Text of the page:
On the weekends, her kitchen was closed. There were usually leftovers to pick at, tuna fish salad always made up and kept in a recycled Cool Whip container and eating out at least one big meal. But "kitchen closed" was a hard and fast rule, because, as I only realized years later, she had put in five days of hard work and a good part of that was in the kitchen.
I cannot remember the names of all the restaurants we ate at. Some were one-shot deals, a place my father had heard of during the week and was determined to try. The others, though, were the backbone of our family's social life. At the top of that list was Lundy's. Most people remember where they had their first kiss; I remember where I had my first taste of lobster. Then there was Cooky's, a local chain, Linck's Log Cabin, Al Steiner's on Chestnut Street in Cedarhurst, the Famous, a Ratner's knock-off on Eastern Parkway in Brooklyn, and any number of Italian restaurants. Thinking back, Italian food was probably my father's favorite food, but he would happily drive all over Brooklyn, Queens, and Long Island to enjoy Greek food in Astoria, a Swedish smorgasbord in Riverhead, and the ethereal popovers at Patricia Murphy's Candlelight Restaurant.
Over the years it became more difficult to find restaurants that serve "real" Italian food, where red sauce rules and meatballs are the size of your head. That sort of southern Italian cooking got a bad rap as northern Italian chefs made their mark with dishes favoring lighter ingredients. If someone wanted old-fashioned lasagna, or eggplant parmesan, or sweet Italian sausages and peppers, or an awesome baked ziti, they were going to have to whip it up at home. Which is what I do, and I have a couple of recipes to share with you that are so good, you may find yourself humming "That's Amore!" as you sop up the last of the red sauce with real garlic bread.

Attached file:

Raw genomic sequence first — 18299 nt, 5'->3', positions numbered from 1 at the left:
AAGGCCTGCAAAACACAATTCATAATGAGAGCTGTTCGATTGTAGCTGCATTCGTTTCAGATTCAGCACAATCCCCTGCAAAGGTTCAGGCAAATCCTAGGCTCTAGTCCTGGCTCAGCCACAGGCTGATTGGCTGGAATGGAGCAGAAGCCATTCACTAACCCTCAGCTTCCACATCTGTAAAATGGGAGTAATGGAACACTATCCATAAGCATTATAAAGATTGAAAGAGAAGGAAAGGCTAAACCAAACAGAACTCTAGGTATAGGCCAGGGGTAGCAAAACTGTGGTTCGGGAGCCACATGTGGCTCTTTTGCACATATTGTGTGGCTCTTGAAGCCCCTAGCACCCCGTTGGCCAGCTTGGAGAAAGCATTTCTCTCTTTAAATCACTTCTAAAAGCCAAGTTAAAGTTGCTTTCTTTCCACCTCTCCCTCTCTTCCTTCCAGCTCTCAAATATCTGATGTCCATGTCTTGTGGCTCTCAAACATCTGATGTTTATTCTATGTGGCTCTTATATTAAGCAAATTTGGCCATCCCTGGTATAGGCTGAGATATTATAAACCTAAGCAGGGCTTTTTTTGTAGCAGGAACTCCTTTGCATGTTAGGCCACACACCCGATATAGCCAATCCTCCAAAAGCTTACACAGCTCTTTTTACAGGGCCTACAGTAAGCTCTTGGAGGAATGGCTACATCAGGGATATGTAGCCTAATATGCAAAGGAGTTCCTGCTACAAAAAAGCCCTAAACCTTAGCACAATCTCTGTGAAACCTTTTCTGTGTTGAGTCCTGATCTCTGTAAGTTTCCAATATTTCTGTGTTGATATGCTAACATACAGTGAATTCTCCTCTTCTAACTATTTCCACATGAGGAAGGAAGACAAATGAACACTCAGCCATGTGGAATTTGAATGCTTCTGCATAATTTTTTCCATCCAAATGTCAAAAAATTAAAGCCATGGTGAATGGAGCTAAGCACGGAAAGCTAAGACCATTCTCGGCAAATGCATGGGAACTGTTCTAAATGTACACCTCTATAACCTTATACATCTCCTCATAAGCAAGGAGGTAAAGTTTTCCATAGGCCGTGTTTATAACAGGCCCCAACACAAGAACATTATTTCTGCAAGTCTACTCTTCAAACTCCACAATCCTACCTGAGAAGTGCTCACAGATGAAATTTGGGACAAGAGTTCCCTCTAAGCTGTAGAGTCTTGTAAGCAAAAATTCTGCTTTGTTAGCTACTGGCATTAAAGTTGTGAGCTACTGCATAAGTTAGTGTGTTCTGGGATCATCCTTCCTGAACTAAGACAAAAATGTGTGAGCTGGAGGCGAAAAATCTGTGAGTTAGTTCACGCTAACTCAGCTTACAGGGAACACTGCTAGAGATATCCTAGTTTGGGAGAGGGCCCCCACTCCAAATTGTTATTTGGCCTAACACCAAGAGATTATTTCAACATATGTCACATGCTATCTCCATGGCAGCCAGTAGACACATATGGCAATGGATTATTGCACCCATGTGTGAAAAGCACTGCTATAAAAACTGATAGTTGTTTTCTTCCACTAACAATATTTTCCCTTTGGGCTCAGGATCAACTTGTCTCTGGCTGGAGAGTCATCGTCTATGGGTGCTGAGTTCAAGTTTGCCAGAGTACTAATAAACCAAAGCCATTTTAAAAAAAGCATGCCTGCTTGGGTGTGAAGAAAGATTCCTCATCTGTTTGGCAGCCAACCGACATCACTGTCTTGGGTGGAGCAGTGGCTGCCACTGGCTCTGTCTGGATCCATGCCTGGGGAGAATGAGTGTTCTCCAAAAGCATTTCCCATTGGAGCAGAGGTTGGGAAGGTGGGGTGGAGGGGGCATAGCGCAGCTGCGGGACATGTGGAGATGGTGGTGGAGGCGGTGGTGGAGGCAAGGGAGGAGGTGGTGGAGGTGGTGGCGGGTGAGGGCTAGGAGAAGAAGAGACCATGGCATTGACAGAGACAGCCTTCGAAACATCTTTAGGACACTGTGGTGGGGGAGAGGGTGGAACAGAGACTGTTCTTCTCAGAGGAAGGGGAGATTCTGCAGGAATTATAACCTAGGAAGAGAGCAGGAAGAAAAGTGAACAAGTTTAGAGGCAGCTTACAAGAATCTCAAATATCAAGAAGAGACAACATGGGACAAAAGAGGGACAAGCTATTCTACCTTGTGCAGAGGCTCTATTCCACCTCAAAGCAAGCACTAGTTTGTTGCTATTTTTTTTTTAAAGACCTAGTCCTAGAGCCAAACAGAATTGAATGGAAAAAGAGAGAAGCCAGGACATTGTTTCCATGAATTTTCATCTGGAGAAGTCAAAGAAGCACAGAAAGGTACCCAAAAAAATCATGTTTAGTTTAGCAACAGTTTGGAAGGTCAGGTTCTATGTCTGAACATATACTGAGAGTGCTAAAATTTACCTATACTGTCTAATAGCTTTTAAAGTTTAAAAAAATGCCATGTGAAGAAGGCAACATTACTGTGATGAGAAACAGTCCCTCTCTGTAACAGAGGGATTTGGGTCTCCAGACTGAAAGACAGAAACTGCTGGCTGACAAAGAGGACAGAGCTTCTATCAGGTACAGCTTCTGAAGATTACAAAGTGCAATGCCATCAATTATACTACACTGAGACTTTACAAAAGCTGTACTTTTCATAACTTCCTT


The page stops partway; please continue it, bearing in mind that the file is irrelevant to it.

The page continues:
More recently there has been a resurgence of southern Italian themed restaurant chains where everything is served family-style and the tablecloth is inevitably stained with red sauce. Two that immediately come to mind are Buca di Beppo and Maggiano's Little Italy. Neither one compares with Tarantino's in its heyday at the Oak Street location, but they are both pretty good, with Maggiano's edging out Buca's on food and service.
It was to Maggiano's Little Italy at Pointe Orlando that my husband, son and I headed to for a birthday celebration. We were able to make a 6:00 PM reservation on a Sunday evening. It's in a touristy area, but parking is available for a small fee.
And now, my version of a restaurant review:
Large portions. Very good service.
Lobster carbonara over pasta – loved it.
Shrimp parmesan – 8 nice big shrimp, but would have liked more sauce and more cheese. Served with side of orzo pasta with baby spinach. Tasty, but I would have liked it better with angel hair pasta and more of the tomato sauce. Come to think of it, that is how Tarantino's does it.
Maggiano's is known for it's family style service, but there needs to be four diners minimum for that, and we are a family of three. My husband suggested getting Woody dressed in his taekwando uniform so he could be our fourth, but Cory and Woody had had a spat during the day, so the suggestion was vetoed.
Maggiano's Little Italy, Pointe Orlando, 9101 International Drive, Orlando, Florida.